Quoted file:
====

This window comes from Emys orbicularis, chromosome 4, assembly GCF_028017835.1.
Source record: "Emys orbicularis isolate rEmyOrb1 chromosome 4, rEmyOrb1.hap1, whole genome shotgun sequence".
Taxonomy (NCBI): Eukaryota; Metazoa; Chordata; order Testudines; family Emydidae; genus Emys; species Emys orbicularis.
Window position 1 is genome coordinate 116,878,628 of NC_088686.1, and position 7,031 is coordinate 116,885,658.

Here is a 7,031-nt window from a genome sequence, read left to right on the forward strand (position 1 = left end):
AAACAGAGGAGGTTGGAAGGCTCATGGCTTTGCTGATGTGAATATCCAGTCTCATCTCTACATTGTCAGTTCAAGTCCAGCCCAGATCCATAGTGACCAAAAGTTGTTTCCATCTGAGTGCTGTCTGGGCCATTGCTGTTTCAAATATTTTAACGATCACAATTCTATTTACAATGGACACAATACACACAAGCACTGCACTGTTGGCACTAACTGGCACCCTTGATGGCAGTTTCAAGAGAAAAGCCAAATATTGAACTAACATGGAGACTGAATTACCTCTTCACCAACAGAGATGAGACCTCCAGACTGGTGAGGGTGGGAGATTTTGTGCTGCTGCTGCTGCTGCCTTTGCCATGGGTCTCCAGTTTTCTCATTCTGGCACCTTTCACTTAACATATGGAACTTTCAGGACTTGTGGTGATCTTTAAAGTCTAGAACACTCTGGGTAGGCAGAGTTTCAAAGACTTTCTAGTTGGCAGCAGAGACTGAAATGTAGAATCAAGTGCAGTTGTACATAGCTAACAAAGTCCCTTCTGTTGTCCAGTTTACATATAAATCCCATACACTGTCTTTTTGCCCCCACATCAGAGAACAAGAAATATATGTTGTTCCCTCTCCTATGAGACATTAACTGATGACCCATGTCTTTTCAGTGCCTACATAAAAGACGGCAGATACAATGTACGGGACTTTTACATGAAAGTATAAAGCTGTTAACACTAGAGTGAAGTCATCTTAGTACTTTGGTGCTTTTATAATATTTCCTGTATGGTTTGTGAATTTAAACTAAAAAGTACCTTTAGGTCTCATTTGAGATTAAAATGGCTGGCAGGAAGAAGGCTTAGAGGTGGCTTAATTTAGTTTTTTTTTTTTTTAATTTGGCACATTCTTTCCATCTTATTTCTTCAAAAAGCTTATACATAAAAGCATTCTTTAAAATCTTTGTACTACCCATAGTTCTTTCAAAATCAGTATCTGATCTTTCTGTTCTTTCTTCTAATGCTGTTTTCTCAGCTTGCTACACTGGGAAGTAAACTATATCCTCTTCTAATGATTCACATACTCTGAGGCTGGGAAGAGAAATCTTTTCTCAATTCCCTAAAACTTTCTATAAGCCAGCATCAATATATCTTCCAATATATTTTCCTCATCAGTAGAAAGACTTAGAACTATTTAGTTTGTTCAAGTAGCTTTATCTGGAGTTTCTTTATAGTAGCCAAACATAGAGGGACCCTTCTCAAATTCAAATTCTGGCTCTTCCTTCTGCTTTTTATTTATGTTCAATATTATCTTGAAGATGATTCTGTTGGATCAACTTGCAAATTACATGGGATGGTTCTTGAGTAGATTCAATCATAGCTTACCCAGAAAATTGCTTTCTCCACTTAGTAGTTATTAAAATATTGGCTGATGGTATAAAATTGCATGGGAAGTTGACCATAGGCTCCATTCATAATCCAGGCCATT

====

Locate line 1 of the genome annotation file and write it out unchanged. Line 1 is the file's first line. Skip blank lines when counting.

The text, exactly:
This window comes from Emys orbicularis, chromosome 4, assembly GCF_028017835.1.